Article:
Does Not Understand

The run-time complaint issued by SmalltalkLanguage when a receiver is asked to perform a method that is unknown to it.
When a Smalltalk object is sent a message for a method it has not defined, the runtime system turns the message-send into an object (with accessors for things like the selector and arguments) and sends #doesNotUnderstand: to the original receiver with this message-send object as argument. By default the #doesNotUnderstand: method raises an exception, but the receiver can override it (in the usual way) to forward the message-send to a different receiver, log it in a file, add it to a FIFO queue for later processing, or whatever.

In effect you can partially redefine the semantics of message-sending. Since almost everything in the SmalltalkLanguage is done by sending messages, this is a very general and powerful feature.
It is crucial that the complaint is given to the receiver not the sender. In JavaLanguage or CeePlusPlus you can write things like:

	try {
	((Receiver) anObject).message();
	} catch (ClassCastException e) {
	anObject.doesNotUnderstand( new MessageSend( "message" ) );
which roughly captures the intent, but this is clearly rather verbose and it has to be repeated for every call. It is impractical even if you get the compiler to generate this code for you.
You can do the same trick if the receiver is CeePlusPlus and the sender VisualBasic. Implement IDispatch::GetIDsOfNames. -- FrederickKoh?

Combined with #become:, which causes two objects to trade places in memory, this capability of #doesNotUnderstand: is very useful for implementing ProxyObject?s such as are needed in ObjectRelationalMapping frameworks. Try that in JavaLanguage.

Overriding #doesNotUnderstand: on RoleObjects is also an efficient way to implement the RoleAndPlayer pattern in SmallTalk.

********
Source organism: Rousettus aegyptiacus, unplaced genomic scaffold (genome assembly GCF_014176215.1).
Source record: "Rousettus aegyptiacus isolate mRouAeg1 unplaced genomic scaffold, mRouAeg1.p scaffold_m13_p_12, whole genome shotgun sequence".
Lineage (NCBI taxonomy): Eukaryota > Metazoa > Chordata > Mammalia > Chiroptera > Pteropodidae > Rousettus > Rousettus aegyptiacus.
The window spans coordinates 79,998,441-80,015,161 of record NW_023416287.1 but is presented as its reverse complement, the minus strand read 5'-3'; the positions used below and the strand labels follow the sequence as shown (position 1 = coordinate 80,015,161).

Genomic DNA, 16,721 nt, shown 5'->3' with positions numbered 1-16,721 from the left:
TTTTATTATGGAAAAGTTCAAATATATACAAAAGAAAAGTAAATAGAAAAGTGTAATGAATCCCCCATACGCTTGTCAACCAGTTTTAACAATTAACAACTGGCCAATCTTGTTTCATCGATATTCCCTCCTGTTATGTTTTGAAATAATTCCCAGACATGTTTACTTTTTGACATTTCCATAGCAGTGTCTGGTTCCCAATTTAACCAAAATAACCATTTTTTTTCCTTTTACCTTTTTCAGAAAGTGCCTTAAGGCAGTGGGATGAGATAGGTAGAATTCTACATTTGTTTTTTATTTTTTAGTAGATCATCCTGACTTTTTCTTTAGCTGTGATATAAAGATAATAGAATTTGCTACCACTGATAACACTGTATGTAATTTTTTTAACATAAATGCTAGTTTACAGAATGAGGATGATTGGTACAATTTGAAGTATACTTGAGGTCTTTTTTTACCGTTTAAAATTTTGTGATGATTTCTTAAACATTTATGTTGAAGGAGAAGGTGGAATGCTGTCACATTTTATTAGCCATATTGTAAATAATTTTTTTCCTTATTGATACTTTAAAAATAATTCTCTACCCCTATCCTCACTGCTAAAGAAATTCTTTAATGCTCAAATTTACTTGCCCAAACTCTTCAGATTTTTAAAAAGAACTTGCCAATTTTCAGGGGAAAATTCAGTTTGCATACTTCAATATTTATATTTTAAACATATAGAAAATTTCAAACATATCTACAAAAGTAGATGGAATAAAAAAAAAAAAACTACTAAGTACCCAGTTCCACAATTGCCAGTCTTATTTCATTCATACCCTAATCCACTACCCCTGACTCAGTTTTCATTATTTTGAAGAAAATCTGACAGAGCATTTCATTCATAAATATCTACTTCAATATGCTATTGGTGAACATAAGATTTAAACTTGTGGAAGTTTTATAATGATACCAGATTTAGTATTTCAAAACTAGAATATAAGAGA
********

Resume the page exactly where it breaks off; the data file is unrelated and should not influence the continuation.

-- RandyStafford

The equivalent of #doesNotUnderstand: in the CommonLispObjectSystem is the GenericFunction no-applicable-method (see section 7.6.6 of the CommonLispHyperSpec). no-applicable-method is invoked if a generic function is called and no methods are applicable, and the results from that call are used as the results of the call to the original generic function. no-applicable-method is not intended to be called by the user, but he may write methods for it. The default method signals an error.

Someone claimed DoesNotUnderstand was only for errors, and that it was an unnatural act to use it for any other purpose.

But it is a standard idiom in the SmalltalkLanguage to use #doesNotUnderstand: to implement forwarding, delegation, proxies etc.

Example: The Smalltalk FAQ:

Example: Discussed as one of the ways to do reflection in the classic paper "Reflective Facilities in Smalltalk-80"

The counter-argument to this is that this is a trick similar to using exceptions for non-error control structures; despite being a standard idiom, it still can be dangerous if done improperly, and can be more difficult to implement, understand, and debug. Other languages such as ObjectiveCee provide explicit mechanisms for delegation and method lookup for reflection, allowing its equivalent of DoesNotUnderstand to be used only for errors.

A blog entry critiques a kind of varargs (with:with:with:with...) implemented via DoesNotUnderstand:

As with proxying, it could be argued that just adding a more explicit varargs somehow would be better than this use of DoesNotUnderstand.
RubyLanguage has an equivalent of #doesNotUnderstand named #method_missing:
	>> def method_missing *args
	>>  p args
	>> end
	=> nil
	>> foo 1,2,3,4
	[:foo, 1, 2, 3, 4]
	=> nil
-- GabrieleRenzi
MartinFowler describes this as DynamicReception

-- JamesMead

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